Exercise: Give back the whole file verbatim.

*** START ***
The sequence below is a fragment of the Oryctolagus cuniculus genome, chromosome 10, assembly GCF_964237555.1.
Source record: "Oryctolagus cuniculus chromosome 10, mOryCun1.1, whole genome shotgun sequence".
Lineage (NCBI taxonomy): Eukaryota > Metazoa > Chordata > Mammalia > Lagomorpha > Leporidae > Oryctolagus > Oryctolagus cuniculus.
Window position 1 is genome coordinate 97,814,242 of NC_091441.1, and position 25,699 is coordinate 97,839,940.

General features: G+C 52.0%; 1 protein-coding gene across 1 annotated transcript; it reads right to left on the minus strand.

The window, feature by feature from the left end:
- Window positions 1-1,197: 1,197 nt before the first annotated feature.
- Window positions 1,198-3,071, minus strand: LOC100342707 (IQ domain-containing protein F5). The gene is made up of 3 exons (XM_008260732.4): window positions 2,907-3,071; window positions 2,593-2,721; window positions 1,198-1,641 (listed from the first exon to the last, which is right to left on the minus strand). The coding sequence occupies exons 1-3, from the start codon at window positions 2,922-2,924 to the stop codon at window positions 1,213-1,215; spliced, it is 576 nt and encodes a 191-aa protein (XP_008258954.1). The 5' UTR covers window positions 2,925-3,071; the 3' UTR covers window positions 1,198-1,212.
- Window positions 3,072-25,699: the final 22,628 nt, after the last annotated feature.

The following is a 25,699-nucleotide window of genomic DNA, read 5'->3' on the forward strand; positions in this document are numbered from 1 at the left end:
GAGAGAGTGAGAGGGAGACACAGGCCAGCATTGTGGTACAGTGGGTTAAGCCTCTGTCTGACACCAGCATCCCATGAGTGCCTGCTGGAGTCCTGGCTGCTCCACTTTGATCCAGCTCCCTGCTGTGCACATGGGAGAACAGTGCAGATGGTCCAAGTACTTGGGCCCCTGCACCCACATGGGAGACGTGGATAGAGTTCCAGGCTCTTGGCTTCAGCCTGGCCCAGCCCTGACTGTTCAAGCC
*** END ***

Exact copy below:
The sequence below is a fragment of the Oryctolagus cuniculus genome, chromosome 10, assembly GCF_964237555.1.
Source record: "Oryctolagus cuniculus chromosome 10, mOryCun1.1, whole genome shotgun sequence".
Lineage (NCBI taxonomy): Eukaryota > Metazoa > Chordata > Mammalia > Lagomorpha > Leporidae > Oryctolagus > Oryctolagus cuniculus.
Window position 1 is genome coordinate 97,814,242 of NC_091441.1, and position 25,699 is coordinate 97,839,940.

General features: G+C 52.0%; 1 protein-coding gene across 1 annotated transcript; it reads right to left on the minus strand.

The window, feature by feature from the left end:
- Window positions 1-1,197: 1,197 nt before the first annotated feature.
- Window positions 1,198-3,071, minus strand: LOC100342707 (IQ domain-containing protein F5). The gene is made up of 3 exons (XM_008260732.4): window positions 2,907-3,071; window positions 2,593-2,721; window positions 1,198-1,641 (listed from the first exon to the last, which is right to left on the minus strand). The coding sequence occupies exons 1-3, from the start codon at window positions 2,922-2,924 to the stop codon at window positions 1,213-1,215; spliced, it is 576 nt and encodes a 191-aa protein (XP_008258954.1). The 5' UTR covers window positions 2,925-3,071; the 3' UTR covers window positions 1,198-1,212.
- Window positions 3,072-25,699: the final 22,628 nt, after the last annotated feature.

The following is a 25,699-nucleotide window of genomic DNA, read 5'->3' on the forward strand; positions in this document are numbered from 1 at the left end:
GAGAGAGTGAGAGGGAGACACAGGCCAGCATTGTGGTACAGTGGGTTAAGCCTCTGTCTGACACCAGCATCCCATGAGTGCCTGCTGGAGTCCTGGCTGCTCCACTTTGATCCAGCTCCCTGCTGTGCACATGGGAGAACAGTGCAGATGGTCCAAGTACTTGGGCCCCTGCACCCACATGGGAGACGTGGATAGAGTTCCAGGCTCTTGGCTTCAGCCTGGCCCAGCCCTGACTGTTCAAGCC